Simon Avery's The Teardrop Method was published by TTA Press in September 2017.

Information about Simon Avery:

Born in 1971, Simon Avery lives and works in Birmingham.

Over the last twenty-two years he has been published in a variety of magazines and anthologies including Black Static, Crimewave, The Best British Mysteries IV, Beneath the Ground, Birmingham Noir, Terror Tales of Yorkshire and Something Remains.

He has been nominated for the Crime Writers Association Dagger award and the British Fantasy Award.

Click here to visit his official website.

Information about The Teardrop Method:

Krisztina heard the song and she followed it across the city...

Winter in Budapest. In the midst of a terrible personal tragedy, singer/songwriter Krisztina Ligetti discovers she can hear songs of mortality. She spends her days following these songs until they lead her to people at the precipice of death. From the fading bars of their final breath, Krisztina takes the story of their lives and turns them into music.

When Krisztina is reunited with her father, a reclusive 60s pop star, she believes that she has finally found a way out of the darkness, but then she begins to receive news clippings detailing each of the deaths she has been witness to. A man in a porcelain mask who seems to be everywhere she looks and a faded writer who shares Krisztina's gift seem to know her, know that the past has a hold on them all, and that it won't stop until someone has paid the price.


Simon Avery's The Teardrop Method is the fourth novella in the TTA Novellas series. The previous novellas in this series are Eyepennies by Mike O'Driscoll, Spin by Nina Allan and Cold Turkey by Carole Johnston. This novella maintains the high quality established by its predecessors, because it's just as fascinating and original as them.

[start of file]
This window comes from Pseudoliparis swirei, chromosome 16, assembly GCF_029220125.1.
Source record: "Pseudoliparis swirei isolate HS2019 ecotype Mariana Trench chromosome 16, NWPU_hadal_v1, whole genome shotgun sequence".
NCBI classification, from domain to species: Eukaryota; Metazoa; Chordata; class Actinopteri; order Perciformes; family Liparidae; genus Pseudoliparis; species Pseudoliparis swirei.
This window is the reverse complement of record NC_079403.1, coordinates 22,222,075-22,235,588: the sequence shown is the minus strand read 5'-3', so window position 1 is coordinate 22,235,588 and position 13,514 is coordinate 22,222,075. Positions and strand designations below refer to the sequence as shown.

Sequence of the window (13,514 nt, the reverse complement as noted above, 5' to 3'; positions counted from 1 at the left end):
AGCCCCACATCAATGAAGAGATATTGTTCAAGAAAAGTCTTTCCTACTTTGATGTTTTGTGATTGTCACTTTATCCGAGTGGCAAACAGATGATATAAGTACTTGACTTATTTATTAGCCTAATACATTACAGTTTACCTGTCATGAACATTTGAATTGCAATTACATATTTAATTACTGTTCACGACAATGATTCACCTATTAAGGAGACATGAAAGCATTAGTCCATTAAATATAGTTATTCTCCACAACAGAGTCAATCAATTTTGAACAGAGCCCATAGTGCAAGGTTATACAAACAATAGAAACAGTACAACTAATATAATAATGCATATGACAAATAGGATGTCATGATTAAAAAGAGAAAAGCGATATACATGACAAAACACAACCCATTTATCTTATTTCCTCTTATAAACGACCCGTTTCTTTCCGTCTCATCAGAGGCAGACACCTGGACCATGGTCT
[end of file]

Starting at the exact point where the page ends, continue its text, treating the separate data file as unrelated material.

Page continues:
I'm glad I had an opportunity to read The Teardrop Method, because I haven't read many stories by the author (my first introduction to Simon Avery's fiction was his excellent short story "Charmed Life" in the anthology Something Remains: Joel Lane and Friends). I was deeply impressed by this novella, because it's a haunting and moving story with a touch of melancholy and sadness.

It's a bit difficult to classify The Teardrop Method due to its contents, but it can best be classified as literary speculative fiction. To be more specific, literary horror fiction with an emphasis on quiet horror comes to my mind when I think about the contents of the story.

Here's a bit of information about the story:

- Krisztina has a gift of hearing songs of mortality. Her gift leads her to people at the precipice of death.

- Krisztina hears a song and follows it across the wintry landscape of Budapest. She takes a cab and directs the driver from one street to another. When she gets closer to the source of the song, the notes of the song call out to her. She enters a coffee house and decides to wait for the source of the song to arrive. Soon she sees a man standing still in the snow. The man is wearing an expressionless porcelain mask. Krisztina has seen him several times in the past few months. Soon the man is gone and when Krisztina turns, the song and its host - József - has arrived in the coffee house.